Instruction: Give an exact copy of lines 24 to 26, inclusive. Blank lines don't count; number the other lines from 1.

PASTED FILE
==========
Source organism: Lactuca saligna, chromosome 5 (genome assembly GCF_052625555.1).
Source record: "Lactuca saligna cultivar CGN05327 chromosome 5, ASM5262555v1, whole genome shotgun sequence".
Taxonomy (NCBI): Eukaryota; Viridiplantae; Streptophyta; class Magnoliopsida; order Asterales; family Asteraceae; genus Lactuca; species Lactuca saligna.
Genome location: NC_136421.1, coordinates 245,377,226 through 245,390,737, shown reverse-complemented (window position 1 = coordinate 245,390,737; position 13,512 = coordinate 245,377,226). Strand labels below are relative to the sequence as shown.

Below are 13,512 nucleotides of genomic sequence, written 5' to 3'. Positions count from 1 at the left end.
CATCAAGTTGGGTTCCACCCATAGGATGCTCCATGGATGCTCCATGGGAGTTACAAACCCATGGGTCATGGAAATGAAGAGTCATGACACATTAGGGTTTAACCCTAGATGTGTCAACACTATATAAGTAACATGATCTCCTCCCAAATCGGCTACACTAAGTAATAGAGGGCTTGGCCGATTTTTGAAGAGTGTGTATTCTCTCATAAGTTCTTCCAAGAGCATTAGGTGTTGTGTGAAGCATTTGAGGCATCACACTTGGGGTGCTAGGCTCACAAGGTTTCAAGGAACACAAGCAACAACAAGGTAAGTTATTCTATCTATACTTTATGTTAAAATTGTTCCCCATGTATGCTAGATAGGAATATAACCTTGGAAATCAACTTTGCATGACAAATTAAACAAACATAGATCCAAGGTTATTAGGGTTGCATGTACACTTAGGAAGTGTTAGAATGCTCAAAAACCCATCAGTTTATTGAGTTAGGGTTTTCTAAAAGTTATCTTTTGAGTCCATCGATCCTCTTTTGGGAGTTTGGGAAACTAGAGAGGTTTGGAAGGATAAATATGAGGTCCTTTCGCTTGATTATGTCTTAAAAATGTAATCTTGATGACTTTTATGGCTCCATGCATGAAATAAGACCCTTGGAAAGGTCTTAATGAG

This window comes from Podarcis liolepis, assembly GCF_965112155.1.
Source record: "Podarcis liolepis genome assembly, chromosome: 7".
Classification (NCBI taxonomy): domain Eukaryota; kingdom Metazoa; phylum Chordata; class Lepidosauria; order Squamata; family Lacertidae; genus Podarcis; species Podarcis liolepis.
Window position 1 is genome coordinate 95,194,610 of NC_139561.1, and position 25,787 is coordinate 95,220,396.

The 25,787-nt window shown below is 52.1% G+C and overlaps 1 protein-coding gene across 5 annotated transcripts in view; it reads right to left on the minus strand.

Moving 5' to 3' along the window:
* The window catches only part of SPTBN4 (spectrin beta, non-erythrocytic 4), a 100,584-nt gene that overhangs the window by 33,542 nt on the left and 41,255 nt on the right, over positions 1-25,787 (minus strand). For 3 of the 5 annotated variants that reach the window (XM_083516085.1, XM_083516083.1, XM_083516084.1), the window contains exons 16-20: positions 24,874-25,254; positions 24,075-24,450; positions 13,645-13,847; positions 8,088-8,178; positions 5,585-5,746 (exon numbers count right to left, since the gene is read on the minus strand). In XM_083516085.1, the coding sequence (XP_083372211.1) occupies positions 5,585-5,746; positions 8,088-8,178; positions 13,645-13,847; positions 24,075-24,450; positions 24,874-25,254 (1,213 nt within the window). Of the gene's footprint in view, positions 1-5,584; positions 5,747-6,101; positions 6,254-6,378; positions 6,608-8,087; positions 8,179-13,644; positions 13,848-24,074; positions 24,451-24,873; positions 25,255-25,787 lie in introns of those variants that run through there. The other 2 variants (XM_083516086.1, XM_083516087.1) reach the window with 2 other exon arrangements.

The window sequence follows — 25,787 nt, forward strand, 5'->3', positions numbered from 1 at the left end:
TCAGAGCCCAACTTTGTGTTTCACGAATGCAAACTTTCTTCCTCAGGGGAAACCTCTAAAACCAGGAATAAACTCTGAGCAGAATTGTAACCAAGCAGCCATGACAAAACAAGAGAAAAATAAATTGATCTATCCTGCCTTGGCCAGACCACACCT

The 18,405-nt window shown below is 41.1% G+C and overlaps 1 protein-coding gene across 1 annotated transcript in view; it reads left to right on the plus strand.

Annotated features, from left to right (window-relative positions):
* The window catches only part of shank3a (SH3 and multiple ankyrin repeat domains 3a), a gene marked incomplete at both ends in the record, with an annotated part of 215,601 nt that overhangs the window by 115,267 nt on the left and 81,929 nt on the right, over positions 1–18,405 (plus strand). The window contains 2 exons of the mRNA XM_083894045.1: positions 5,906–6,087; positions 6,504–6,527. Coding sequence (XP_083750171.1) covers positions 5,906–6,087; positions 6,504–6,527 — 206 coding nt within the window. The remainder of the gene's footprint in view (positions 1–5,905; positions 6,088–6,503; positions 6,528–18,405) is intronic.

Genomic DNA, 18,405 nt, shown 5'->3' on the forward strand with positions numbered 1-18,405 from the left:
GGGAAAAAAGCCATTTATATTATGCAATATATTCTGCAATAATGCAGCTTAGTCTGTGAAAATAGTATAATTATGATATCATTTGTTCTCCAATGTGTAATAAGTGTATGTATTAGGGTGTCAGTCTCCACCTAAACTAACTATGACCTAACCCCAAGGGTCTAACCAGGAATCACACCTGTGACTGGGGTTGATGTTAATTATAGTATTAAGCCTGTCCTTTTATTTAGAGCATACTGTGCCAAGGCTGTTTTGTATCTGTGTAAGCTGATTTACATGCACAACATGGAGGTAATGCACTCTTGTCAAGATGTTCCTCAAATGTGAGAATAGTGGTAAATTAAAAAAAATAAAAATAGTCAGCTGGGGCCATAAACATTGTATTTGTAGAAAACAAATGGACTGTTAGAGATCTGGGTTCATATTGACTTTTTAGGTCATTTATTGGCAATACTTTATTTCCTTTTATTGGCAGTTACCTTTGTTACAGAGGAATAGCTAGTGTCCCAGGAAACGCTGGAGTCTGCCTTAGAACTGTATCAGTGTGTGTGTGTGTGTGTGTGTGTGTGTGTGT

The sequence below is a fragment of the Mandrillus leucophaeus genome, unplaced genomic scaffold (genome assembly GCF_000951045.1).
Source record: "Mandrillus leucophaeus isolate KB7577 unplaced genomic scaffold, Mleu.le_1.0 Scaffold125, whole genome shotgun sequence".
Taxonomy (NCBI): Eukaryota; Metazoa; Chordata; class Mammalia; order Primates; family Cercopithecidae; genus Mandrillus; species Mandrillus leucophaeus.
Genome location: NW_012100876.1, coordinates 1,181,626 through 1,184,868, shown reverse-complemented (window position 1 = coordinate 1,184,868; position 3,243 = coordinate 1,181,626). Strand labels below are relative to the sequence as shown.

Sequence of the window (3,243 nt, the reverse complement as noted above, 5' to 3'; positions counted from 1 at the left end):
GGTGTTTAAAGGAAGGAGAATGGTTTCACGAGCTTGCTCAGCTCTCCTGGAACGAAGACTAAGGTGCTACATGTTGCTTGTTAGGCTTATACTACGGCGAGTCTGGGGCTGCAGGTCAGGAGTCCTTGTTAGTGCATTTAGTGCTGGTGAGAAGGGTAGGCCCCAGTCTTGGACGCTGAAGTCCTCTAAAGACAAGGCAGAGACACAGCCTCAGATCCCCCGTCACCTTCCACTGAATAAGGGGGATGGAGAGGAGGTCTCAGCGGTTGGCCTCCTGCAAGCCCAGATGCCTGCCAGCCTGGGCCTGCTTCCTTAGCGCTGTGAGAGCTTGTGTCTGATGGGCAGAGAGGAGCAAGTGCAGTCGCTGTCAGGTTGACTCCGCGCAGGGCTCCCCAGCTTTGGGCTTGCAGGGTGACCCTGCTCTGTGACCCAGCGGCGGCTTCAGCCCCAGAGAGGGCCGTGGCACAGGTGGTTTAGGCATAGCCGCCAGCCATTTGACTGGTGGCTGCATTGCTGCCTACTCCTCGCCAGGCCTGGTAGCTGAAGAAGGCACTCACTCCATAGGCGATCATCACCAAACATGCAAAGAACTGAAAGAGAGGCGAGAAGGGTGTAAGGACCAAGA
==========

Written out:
Genome location: NW_012100876.1, coordinates 1,181,626 through 1,184,868, shown reverse-complemented (window position 1 = coordinate 1,184,868; position 3,243 = coordinate 1,181,626). Strand labels below are relative to the sequence as shown.

Sequence of the window (3,243 nt, the reverse complement as noted above, 5' to 3'; positions counted from 1 at the left end):
GGTGTTTAAAGGAAGGAGAATGGTTTCACGAGCTTGCTCAGCTCTCCTGGAACGAAGACTAAGGTGCTACATGTTGCTTGTTAGGCTTATACTACGGCGAGTCTGGGGCTGCAGGTCAGGAGTCCTTGTTAGTGCATTTAGTGCTGGTGAGAAGGGTAGGCCCCAGTCTTGGACGCTGAAGTCCTCTAAAGACAAGGCAGAGACACAGCCTCAGATCCCCCGTCACCTTCCACTGAATAAGGGGGATGGAGAGGAGGTCTCAGCGGTTGGCCTCCTGCAAGCCCAGATGCCTGCCAGCCTGGGCCTGCTTCCTTAGCGCTGTGAGAGCTTGTGTCTGATGGGCAGAGAGGAGCAAGTGCAGTCGCTGTCAGGTTGACTCCGCGCAGGGCTCCCCAGCTTTGGGCTTGCAGGGTGACCCTGCTCTGTGACCCAGCGGCGGCTTCAGCCCCAGAGAGGGCCGTGGCACAGGTGGTTTAGGCATAGCCGCCAGCCATTTGACTGGTGGCTGCATTGCTGCCTACTCCTCGCCAGGCCTGGTAGCTGAAGAAGGCACTCACTCCATAGGCGATCATCACCAAACATGCAAAGAACTGAAAGAGAGGCGAGAAGGGTGTAAGGACCAAGA